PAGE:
By "obvious" I mean something like: $$\int {x^2\over x^3+2}dx$$ I know I can use u-sub with $u=x^3+2$ and $du=3x^2dx$ to get: $${\ln(x^3+2)\over3}$$ But what about a problem like: $$\int 35\sqrt x e^\sqrt x dx$$ I first tried integrating by parts because I thought of it as functions $35\sqrt x$ and $e^\sqrt x$ multiplied together. I didn't know to set $u=\sqrt x$ until I got ${70\over 3}x^{3\over2}-35\int xe^\sqrt x$ through integration by parts (and then looked it up on an online calculator), and I'm assuming that would go into another loop of integration by parts because of the way derivatives with $e$ works.

How do I know whether to try a u-sub or integration by parts first when there isn't an apparent function I can differentiate and easily replace with in the integral? This includes problems with and without $e$.

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    $\begingroup$ On general principles of "substitute so that common terms are unified", I'd have tried the $u = \sqrt{x}$ substitution on that integral. $\endgroup$ – Patrick Stevens May 26 '18 at 7:47
  • $\begingroup$ Thanks for the reply. Can you clarify which common terms you are talking about? $\endgroup$ – VolTorian May 27 '18 at 6:07
  • $\begingroup$ In this instance, $x$ appears only in the form $\sqrt{x}$, so I'd try substituting it away. $\endgroup$ – Patrick Stevens May 27 '18 at 8:27

In $\int \frac{x^2}{x^3+2}$ you need to take the $u$ substitution of a term that cancels the numerator. Here if we take $u=x^3+2$ then $dx=\frac{du}{3x^2}$. So the $x^2$ term in the numerator gets canceled.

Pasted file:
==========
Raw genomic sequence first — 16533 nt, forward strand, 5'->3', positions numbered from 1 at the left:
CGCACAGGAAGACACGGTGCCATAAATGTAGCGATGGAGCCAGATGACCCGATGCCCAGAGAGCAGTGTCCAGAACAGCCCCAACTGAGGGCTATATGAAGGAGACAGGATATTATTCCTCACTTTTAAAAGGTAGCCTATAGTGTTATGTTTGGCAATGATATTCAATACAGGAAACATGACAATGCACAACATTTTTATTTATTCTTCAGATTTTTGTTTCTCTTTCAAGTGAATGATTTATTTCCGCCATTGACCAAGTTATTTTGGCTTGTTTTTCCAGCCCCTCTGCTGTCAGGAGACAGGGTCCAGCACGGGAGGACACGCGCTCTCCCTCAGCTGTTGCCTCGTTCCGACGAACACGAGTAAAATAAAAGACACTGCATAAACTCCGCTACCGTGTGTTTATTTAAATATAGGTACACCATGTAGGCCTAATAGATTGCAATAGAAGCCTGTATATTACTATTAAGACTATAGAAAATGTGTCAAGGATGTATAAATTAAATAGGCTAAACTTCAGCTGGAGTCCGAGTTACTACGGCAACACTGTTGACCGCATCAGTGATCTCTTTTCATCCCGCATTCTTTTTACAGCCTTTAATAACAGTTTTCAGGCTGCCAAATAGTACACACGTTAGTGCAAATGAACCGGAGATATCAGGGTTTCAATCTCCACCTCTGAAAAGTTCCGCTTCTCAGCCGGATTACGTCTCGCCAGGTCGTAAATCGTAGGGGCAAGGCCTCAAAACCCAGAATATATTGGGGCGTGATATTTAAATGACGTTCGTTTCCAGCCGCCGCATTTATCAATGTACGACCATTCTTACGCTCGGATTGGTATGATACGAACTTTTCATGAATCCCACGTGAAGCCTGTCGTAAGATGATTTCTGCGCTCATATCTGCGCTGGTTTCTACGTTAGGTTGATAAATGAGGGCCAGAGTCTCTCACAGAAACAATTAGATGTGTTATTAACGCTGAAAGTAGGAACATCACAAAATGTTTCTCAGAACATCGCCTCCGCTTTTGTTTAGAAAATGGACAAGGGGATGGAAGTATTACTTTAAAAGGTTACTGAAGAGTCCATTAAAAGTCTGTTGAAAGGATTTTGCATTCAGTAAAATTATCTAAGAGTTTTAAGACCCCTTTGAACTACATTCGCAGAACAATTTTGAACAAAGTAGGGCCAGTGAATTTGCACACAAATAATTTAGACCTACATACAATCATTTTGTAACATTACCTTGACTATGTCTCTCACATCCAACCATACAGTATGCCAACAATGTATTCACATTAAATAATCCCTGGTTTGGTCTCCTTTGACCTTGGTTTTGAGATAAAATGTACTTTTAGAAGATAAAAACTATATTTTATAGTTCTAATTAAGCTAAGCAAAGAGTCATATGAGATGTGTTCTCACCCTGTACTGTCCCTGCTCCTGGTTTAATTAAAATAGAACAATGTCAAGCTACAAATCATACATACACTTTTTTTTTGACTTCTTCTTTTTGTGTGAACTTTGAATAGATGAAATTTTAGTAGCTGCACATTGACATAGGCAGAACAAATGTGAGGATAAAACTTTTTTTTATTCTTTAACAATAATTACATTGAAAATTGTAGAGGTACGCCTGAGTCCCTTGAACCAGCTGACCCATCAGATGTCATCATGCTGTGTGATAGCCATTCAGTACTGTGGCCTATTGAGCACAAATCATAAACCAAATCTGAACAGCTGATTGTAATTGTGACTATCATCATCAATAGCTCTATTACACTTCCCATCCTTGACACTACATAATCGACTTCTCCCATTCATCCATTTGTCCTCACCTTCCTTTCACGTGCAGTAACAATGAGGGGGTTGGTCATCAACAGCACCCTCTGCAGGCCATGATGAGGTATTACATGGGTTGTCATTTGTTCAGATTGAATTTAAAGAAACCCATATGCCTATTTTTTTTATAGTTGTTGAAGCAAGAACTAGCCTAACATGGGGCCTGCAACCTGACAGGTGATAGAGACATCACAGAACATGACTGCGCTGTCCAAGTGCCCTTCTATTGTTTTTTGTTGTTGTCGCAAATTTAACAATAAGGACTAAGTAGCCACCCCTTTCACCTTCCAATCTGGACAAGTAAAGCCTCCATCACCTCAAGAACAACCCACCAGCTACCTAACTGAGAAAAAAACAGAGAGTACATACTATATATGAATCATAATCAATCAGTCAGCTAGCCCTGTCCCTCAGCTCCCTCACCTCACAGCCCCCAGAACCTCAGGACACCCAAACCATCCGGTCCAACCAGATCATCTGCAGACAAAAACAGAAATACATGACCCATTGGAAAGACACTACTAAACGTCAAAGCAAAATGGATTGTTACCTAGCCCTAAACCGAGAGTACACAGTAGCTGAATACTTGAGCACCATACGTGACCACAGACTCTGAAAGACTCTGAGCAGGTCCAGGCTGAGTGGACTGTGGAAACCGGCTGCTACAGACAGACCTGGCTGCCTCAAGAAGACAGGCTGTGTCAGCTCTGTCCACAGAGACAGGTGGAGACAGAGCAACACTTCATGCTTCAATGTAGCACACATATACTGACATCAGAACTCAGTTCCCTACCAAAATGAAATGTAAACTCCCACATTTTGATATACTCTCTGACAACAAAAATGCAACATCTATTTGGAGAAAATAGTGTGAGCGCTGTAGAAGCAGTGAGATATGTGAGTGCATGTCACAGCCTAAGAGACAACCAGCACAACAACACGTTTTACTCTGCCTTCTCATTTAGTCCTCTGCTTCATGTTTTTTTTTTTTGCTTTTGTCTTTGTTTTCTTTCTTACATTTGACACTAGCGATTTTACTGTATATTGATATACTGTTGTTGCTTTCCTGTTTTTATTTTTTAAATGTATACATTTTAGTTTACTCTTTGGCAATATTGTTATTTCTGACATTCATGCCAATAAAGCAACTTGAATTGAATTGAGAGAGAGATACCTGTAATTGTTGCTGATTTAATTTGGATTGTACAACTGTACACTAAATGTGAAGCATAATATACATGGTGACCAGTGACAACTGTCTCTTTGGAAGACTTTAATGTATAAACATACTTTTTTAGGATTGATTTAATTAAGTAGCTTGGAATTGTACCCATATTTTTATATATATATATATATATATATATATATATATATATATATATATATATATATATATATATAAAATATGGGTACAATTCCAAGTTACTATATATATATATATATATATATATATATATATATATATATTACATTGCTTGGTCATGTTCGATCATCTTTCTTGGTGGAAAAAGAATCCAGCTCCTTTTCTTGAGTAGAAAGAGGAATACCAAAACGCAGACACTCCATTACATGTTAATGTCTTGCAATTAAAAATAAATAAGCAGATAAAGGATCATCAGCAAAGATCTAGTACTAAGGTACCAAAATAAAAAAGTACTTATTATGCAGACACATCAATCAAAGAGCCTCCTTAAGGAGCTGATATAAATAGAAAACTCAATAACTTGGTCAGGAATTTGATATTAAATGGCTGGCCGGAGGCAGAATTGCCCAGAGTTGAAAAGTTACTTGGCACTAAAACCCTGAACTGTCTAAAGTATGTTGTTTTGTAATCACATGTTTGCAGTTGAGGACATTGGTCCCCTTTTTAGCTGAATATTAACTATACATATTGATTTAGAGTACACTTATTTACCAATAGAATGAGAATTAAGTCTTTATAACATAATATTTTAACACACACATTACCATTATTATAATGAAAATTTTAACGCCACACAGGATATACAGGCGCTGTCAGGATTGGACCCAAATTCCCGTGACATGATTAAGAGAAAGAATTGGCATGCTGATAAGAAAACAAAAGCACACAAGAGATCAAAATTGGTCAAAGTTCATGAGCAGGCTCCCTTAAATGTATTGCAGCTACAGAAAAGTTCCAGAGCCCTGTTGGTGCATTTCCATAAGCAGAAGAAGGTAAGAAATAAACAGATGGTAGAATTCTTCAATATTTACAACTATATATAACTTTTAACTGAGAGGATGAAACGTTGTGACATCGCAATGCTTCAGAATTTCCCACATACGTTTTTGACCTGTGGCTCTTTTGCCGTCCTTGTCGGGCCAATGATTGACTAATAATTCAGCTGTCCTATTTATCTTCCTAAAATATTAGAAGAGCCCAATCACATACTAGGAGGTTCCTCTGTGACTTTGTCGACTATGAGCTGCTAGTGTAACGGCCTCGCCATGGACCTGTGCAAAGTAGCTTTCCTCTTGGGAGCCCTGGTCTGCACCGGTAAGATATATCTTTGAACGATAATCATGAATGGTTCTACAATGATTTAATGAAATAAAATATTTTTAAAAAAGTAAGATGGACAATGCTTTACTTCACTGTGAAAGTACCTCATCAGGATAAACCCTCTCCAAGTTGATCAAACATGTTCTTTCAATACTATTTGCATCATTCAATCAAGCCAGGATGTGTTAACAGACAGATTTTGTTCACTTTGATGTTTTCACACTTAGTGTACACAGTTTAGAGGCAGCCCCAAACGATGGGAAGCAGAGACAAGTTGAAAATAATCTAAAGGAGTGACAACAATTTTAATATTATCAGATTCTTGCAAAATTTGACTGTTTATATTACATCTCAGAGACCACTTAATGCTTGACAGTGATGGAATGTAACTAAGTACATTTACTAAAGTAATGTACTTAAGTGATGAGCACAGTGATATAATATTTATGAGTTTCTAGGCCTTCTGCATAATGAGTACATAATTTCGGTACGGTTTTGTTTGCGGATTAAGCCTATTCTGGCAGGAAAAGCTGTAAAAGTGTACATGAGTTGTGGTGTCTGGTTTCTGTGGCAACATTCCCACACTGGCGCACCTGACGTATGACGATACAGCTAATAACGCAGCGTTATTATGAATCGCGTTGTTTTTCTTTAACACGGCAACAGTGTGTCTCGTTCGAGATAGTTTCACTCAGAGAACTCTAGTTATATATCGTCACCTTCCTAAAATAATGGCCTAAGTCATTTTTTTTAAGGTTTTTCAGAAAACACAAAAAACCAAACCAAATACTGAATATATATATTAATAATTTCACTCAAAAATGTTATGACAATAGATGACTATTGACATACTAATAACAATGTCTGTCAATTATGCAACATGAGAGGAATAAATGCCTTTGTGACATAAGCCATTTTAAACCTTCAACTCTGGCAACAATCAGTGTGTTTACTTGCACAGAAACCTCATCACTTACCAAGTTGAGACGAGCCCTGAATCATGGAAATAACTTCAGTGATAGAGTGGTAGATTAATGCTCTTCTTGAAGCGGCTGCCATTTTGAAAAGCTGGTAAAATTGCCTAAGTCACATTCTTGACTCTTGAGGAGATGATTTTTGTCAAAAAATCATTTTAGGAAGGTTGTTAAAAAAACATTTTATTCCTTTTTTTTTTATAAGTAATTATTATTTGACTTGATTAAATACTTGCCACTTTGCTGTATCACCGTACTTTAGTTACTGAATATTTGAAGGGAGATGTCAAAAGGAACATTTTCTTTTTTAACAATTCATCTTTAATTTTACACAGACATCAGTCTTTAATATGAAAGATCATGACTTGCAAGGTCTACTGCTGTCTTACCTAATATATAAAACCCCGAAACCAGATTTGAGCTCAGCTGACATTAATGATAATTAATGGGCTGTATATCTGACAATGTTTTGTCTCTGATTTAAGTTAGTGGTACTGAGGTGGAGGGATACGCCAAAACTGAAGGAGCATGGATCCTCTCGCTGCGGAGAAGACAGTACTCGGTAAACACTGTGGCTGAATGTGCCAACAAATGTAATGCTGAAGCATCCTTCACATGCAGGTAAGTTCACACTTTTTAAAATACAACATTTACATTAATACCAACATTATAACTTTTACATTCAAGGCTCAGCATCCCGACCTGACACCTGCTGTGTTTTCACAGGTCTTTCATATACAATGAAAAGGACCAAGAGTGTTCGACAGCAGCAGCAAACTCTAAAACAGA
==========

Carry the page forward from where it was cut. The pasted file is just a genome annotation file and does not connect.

In the cases like $\int(6x^2)(2x^3+5)^6dx$ it is always advisable to take the number with the highest power. In this case $u=2x^3+5$

In the cases like $\int cos(5x-7)dx$ it is always advisable to take the number in the brackets. In this case $u=5x-7$

In the cases like $\int 35\sqrt{x}e^{\sqrt{x}}$ it is always advisable to take the exponent of $e$ as $u$. In this case $u=\sqrt{x}$

Another example of this is $\int \frac{e^x}{e^x}dx=\int1+e^{-x}dx$, even in this case we take the exponent of e as $u$.


  • $\begingroup$ So in generally unless it's like my mentioned obvious case, I'd want to set the exponent of $e$ as u? Can you think of other integrals that wouldn't work this way? $\endgroup$ – VolTorian May 29 '18 at 3:06
  • $\begingroup$ Example-$\frac{e^x}{1-e^x}dx$ here we take $u=1-e^x$ $\endgroup$ – tien lee May 29 '18 at 3:11
  • $\begingroup$ Well I would say that's an obvious one with a clear u and du but thanks for the reply anyway $\endgroup$ – VolTorian May 29 '18 at 17:36

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